While the word “nationalism” involves claims made about the unique features of one’s country, patriotism represents a dedication to its interests and to its character, purpose, and values.  As such, patriotism can be either constructive or malignant, and the question is not whether we espouse some form of it, but what vision of the nation, including both its achievements and failures, shapes our work and commitments.  Christians are called to a public witness that serves God by seeking to shape our nation according to the vision of the Kingdom of God, knowing that God’s vision recognizes no border or clan.  Focusing on the Kingdom, we are charged to recover the uncomfortable truths of our past history, and, as loving critics and critical lovers of our country, to chart the path to a different and shared future.


In accordance with our nation’s promise of religious freedom and its practice of religious pluralism, the National Council of Churches pledges to welcome, to respect, and to cooperate as partners with those who practice other religions and hold other world views, and are committed to the common good.  Supporting their full participation in our society and equal access to its opportunities, the NCC therefore unconditionally condemns the teaching and objectives of the contemporary Christian nationalist movement.


The bonds of our democracy are now fragile and frayed.  We bring to our faith the task of strengthening the polity that enables love to prevail.   In so doing we follow Paul’s counsel to pursue “whatever is true, whatever is honorable, whatever is just, whatever is pure, whatever is beautiful, whatever is gracious” (Phil 4:8).

As we challenge Christian nationalism in the U.S., we also recognize the influence of various forms of religious nationalism in some other countries.  We stand ready to join with our colleagues in other religious communities and other settings to explore the impact of such religious nationalisms on societal resilience, religious minorities, domestic well-being, and international peace.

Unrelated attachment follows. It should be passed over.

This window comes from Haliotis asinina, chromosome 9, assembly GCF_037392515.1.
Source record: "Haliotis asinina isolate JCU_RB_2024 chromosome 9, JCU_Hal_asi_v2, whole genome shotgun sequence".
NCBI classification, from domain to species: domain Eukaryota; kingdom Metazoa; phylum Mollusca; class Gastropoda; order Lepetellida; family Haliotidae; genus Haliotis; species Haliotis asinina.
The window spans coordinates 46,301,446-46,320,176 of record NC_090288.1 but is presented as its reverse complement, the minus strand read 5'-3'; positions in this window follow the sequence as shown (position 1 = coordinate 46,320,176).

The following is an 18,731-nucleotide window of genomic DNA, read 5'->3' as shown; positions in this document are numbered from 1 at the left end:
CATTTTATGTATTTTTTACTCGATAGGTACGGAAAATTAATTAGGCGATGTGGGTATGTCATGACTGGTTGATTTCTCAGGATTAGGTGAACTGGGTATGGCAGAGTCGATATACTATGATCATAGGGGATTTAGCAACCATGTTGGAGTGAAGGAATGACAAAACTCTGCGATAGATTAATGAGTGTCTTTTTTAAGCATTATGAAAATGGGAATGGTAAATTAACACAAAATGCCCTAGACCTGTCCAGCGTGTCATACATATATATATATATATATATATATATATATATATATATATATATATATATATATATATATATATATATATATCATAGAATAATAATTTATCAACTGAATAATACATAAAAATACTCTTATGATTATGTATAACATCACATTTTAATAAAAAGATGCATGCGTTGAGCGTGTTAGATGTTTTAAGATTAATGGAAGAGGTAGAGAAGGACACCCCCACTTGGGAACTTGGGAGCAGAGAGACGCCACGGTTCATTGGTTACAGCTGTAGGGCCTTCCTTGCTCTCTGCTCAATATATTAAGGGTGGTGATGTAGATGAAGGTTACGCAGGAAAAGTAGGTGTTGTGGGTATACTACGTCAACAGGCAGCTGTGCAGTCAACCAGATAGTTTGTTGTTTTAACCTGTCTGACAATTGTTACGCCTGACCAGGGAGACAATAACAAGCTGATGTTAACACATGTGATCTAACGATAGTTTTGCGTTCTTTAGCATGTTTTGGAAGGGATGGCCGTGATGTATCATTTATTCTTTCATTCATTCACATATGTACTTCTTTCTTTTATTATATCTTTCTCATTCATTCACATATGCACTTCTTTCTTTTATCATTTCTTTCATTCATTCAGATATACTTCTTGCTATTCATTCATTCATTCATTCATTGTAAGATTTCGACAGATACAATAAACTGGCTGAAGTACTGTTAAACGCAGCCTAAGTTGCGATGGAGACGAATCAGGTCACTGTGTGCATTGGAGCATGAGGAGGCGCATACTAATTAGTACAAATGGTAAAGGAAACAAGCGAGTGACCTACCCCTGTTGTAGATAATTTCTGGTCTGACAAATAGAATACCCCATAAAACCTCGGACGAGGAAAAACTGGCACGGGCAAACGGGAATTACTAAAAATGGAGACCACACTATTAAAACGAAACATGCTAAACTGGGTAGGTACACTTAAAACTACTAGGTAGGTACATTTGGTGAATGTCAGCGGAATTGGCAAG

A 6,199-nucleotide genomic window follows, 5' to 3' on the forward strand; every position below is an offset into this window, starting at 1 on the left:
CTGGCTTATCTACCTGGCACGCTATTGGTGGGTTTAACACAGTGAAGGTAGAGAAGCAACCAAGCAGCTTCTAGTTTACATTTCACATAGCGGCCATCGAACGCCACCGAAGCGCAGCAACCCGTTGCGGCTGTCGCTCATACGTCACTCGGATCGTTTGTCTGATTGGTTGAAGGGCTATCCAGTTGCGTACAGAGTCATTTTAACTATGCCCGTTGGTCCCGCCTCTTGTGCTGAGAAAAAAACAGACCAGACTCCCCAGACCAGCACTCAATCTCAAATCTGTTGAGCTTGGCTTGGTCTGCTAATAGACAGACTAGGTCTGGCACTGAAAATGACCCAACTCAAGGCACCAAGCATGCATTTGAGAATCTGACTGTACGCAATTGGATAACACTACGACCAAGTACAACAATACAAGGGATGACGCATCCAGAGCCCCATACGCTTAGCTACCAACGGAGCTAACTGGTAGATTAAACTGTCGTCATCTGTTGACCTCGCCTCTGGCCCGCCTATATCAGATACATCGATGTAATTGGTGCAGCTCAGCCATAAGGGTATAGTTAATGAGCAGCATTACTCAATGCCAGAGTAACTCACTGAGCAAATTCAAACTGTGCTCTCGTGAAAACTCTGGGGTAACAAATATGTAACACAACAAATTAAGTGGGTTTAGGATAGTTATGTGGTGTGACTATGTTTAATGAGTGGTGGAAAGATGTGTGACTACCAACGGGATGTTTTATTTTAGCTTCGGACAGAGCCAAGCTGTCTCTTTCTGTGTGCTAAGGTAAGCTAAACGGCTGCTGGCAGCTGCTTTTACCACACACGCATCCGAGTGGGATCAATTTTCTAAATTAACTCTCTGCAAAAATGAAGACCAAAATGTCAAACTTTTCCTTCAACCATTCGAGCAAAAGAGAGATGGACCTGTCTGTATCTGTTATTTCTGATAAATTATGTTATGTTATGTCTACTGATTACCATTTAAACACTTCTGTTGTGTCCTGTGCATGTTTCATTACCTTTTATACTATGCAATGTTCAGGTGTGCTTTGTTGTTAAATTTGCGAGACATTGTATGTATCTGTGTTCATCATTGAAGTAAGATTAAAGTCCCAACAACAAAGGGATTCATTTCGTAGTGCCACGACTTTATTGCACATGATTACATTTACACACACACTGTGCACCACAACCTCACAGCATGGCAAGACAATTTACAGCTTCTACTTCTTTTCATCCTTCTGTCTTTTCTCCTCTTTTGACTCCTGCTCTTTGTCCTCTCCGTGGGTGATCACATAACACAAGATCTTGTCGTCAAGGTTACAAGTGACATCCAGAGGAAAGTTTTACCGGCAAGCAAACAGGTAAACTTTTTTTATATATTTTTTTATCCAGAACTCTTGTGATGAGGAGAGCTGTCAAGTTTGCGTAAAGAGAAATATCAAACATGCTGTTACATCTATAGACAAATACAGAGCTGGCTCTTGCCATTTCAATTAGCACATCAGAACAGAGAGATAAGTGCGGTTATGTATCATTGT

Adopted by the Governing Board April 20, 2021

(Corrected 4.22.21)







  • Andrew L. Whitehead and Samuel L. Perry, Taking America Back for God: Christian Nationalism in the United States.  New York: Oxford University Press, 2020.
  • Jeannine Hill Fletcher, The Sin of White Supremacy: Christianity, Racism, and Religious Diversity in America.  Maryknoll, NY: Orbis, 2017.
  • Katherine Stewart, The Power Worshippers: Inside the Dangerous Rise of Religious Nationalism.  New York: Bloomsbury Publishing, 2020.
  • Robert P. Jones, White Too Long: The Legacy of White Supremacy in American Christianity.  New York: Simon & Schuster, 2020.
  • Kristen Dumez, Jesus and John Wayne: How White Evangelicals Corrupted a Faith and Fractured a Nation.  New York: Liveright, 2020.